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A Donkey ’ s Tail Feedback Webinar 2013. Shannon Waterman, MD Swedish Family Medicine Cherry Hill Seattle, Washington. Objectives. What is feedback? Examples of effective feedback Ask-Tell-Ask (think sandwiches…) Skills practice and cases

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a donkey s tail feedback webinar 2013

A Donkey’s TailFeedback Webinar 2013

Shannon Waterman, MD

Swedish Family Medicine Cherry Hill

Seattle, Washington

  • What is feedback?
  • Examples of effective feedback
  • Ask-Tell-Ask (think sandwiches…)
  • Skills practice and cases
  • TED: Brené Brown’s “The Power of Vulnerability”
feedback is not evaluation
Feedback Is Not Evaluation

What words of feedback might he need?

What evaluation might he get?

Is generic praise helpful?


Pause for poll

Realms of feedback

feedback vs evaluation
Feedback vs. Evaluation




Looks toward the future


Red ink in the margin


Reviews recent past

All-Star Voting

Final grade


Pause for poll

Your experience?

elements of effective feedback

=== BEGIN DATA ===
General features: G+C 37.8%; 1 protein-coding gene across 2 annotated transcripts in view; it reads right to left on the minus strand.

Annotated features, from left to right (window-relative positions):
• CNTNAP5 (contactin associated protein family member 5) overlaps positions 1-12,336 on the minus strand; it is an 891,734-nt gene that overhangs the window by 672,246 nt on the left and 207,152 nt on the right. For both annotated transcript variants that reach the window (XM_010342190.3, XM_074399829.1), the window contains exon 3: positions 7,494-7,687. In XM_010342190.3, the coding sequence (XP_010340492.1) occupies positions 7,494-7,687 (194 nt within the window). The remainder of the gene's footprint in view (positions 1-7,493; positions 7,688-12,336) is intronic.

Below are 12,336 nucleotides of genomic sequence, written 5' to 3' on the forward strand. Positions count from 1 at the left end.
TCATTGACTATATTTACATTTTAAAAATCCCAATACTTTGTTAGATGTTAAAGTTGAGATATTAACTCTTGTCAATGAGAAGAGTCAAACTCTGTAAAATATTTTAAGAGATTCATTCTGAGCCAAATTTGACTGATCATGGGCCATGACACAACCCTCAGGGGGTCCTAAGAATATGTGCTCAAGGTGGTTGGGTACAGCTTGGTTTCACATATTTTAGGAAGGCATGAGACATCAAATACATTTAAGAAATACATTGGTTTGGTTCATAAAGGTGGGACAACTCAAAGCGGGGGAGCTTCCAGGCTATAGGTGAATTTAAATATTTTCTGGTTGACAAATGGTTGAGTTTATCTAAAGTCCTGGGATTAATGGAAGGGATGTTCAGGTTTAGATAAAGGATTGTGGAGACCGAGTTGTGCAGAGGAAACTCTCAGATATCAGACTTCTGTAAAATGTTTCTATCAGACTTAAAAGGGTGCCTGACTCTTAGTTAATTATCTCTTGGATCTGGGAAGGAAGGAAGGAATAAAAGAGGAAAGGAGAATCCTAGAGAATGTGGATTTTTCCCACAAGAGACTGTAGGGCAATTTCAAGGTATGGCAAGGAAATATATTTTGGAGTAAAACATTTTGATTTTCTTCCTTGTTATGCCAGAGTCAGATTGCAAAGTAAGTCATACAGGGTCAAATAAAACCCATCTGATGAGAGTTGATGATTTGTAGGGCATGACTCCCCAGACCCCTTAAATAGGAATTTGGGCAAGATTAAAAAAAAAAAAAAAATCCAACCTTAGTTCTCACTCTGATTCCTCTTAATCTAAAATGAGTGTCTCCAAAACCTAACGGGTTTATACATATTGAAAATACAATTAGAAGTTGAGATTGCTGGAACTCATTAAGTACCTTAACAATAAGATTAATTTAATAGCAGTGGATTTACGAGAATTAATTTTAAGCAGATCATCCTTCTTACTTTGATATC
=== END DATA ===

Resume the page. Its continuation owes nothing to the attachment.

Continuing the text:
Elements of Effective Feedback

1. Expected, timely and routine

2. Based on first-hand information

3. Descriptive rather than evaluative

4. Focused on issues learner can control

5. Specific and concise

6. Private

7. Reciprocated

Ende J. Feedback in Medical Education. JAMA. 1983

barriers to feedback
Barriers to feedback
  • Vulnerability (want to be liked, avoid conflict)
  • Poor observers, unable to “unpack” our observations
  • Limited time
  • Different capabilities of learners at different levels
  • Myth (generational?)
    • Adult learners do not need feedback.
    • “I never got any feedback, so why should you?”
how good are we
How good are we?
  • Surgery
    • 86.2% attendings felt feedback given “often/always” after incident vs 12.5% residents
    • 85.7% attendings felt feedback on specifics

vs 54.2% of residents

    • 96.6% attendings felt feedback started with positives

vs 54% of residents

    • 69% attendings felt they gave “complete” feedback

vs 16.7% of residents

Liberman et al. Surgery residents and attending surgeons have different perceptions of feedback. Medical Teacher. 2005:27(5), 470-72

Thanks to Uniformed Services University, Jessica T Servey, Lt Col, USAF, MC. Director, Family Medicine Clerkship

how good are we1
How good are we?
  • Internal Medicine
    • 8% residents “very satisfied” with feedback
    • 80% stated “never” or “infrequently” received corrective feedback
  • Family Medicine
    • Inpatient feedback only 14% of comments specifically targeted
  • Emergency Medicine
    • Attendings more satisfied with timeliness and content than residents
    • Attendings rate as constructive more often than residents

Sostok M, Coberly L, Rowan G. Feedback Process between Faculty and Students. Acad Med. 2002;77(3), 267.

how good are we2
How good are we?
  • MSIII students, Internal Med rotation at Ohio VA